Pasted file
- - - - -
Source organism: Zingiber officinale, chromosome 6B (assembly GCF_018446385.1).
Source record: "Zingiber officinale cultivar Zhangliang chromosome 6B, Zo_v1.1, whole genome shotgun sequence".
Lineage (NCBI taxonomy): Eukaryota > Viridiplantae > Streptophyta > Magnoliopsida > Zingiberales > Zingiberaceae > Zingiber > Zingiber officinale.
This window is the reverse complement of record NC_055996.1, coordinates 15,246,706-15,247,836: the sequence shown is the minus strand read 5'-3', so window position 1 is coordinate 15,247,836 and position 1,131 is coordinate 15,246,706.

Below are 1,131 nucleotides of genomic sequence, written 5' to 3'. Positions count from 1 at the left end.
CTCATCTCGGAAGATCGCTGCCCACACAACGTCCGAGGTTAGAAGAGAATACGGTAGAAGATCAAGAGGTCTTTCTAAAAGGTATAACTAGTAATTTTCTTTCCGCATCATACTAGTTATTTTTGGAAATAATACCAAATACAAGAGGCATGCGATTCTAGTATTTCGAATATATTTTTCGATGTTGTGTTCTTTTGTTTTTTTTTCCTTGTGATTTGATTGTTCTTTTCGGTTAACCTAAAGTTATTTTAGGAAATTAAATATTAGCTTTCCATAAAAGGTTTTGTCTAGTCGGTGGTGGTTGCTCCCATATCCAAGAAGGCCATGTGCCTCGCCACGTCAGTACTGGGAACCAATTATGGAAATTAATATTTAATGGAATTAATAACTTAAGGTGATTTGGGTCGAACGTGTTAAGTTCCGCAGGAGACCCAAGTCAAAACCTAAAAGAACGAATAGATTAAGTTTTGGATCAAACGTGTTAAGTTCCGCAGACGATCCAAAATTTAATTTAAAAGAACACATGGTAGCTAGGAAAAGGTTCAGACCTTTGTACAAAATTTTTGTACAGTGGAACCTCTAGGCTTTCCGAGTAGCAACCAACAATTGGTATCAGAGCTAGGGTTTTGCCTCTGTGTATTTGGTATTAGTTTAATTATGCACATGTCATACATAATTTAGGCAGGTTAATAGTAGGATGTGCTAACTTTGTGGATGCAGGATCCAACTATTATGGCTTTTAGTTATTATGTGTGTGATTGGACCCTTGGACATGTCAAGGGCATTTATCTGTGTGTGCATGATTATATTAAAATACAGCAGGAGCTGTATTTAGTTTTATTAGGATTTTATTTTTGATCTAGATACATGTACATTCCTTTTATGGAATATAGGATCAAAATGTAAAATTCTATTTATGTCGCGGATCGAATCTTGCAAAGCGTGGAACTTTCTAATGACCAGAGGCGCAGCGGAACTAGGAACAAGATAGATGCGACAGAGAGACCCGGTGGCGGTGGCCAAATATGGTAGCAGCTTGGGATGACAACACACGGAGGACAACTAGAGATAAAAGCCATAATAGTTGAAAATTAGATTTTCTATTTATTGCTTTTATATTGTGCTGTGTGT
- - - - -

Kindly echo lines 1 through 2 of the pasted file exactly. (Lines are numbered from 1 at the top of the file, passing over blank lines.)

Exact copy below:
Source organism: Zingiber officinale, chromosome 6B (assembly GCF_018446385.1).
Source record: "Zingiber officinale cultivar Zhangliang chromosome 6B, Zo_v1.1, whole genome shotgun sequence".